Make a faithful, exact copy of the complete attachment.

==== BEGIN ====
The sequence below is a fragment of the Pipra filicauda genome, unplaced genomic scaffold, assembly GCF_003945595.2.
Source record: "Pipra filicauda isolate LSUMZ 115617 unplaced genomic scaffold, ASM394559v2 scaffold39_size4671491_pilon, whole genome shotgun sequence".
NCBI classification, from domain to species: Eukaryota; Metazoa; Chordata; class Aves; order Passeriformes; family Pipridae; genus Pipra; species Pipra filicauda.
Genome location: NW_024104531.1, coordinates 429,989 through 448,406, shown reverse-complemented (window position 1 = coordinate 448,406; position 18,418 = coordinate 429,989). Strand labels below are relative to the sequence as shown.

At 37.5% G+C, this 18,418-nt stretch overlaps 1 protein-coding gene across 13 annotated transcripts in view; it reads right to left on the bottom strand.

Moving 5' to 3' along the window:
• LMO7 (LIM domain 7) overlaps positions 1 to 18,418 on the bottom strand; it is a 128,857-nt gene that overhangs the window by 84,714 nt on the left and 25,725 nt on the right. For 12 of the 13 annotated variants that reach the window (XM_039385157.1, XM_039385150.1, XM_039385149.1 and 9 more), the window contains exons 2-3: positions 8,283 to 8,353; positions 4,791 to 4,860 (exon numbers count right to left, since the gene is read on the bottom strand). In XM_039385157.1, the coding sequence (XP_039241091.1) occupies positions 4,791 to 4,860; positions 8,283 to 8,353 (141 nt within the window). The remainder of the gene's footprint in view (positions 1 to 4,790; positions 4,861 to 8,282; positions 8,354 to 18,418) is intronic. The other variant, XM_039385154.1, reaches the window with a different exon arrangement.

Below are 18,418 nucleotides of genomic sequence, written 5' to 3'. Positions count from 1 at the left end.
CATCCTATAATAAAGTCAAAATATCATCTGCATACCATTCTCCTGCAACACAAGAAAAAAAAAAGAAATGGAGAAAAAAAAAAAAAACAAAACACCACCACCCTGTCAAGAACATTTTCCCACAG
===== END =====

The sequence below is a fragment of the Pipra filicauda genome, unplaced genomic scaffold, assembly GCF_003945595.2.
Source record: "Pipra filicauda isolate LSUMZ 115617 unplaced genomic scaffold, ASM394559v2 scaffold39_size4671491_pilon, whole genome shotgun sequence".
NCBI classification, from domain to species: Eukaryota; Metazoa; Chordata; class Aves; order Passeriformes; family Pipridae; genus Pipra; species Pipra filicauda.
Genome location: NW_024104531.1, coordinates 429,989 through 448,406, shown reverse-complemented (window position 1 = coordinate 448,406; position 18,418 = coordinate 429,989). Strand labels below are relative to the sequence as shown.

At 37.5% G+C, this 18,418-nt stretch overlaps 1 protein-coding gene across 13 annotated transcripts in view; it reads right to left on the bottom strand.

Moving 5' to 3' along the window:
• LMO7 (LIM domain 7) overlaps positions 1 to 18,418 on the bottom strand; it is a 128,857-nt gene that overhangs the window by 84,714 nt on the left and 25,725 nt on the right. For 12 of the 13 annotated variants that reach the window (XM_039385157.1, XM_039385150.1, XM_039385149.1 and 9 more), the window contains exons 2-3: positions 8,283 to 8,353; positions 4,791 to 4,860 (exon numbers count right to left, since the gene is read on the bottom strand). In XM_039385157.1, the coding sequence (XP_039241091.1) occupies positions 4,791 to 4,860; positions 8,283 to 8,353 (141 nt within the window). The remainder of the gene's footprint in view (positions 1 to 4,790; positions 4,861 to 8,282; positions 8,354 to 18,418) is intronic. The other variant, XM_039385154.1, reaches the window with a different exon arrangement.

Below are 18,418 nucleotides of genomic sequence, written 5' to 3'. Positions count from 1 at the left end.
CATCCTATAATAAAGTCAAAATATCATCTGCATACCATTCTCCTGCAACACAAGAAAAAAAAAAGAAATGGAGAAAAAAAAAAAAAACAAAACACCACCACCCTGTCAAGAACATTTTCCCACAG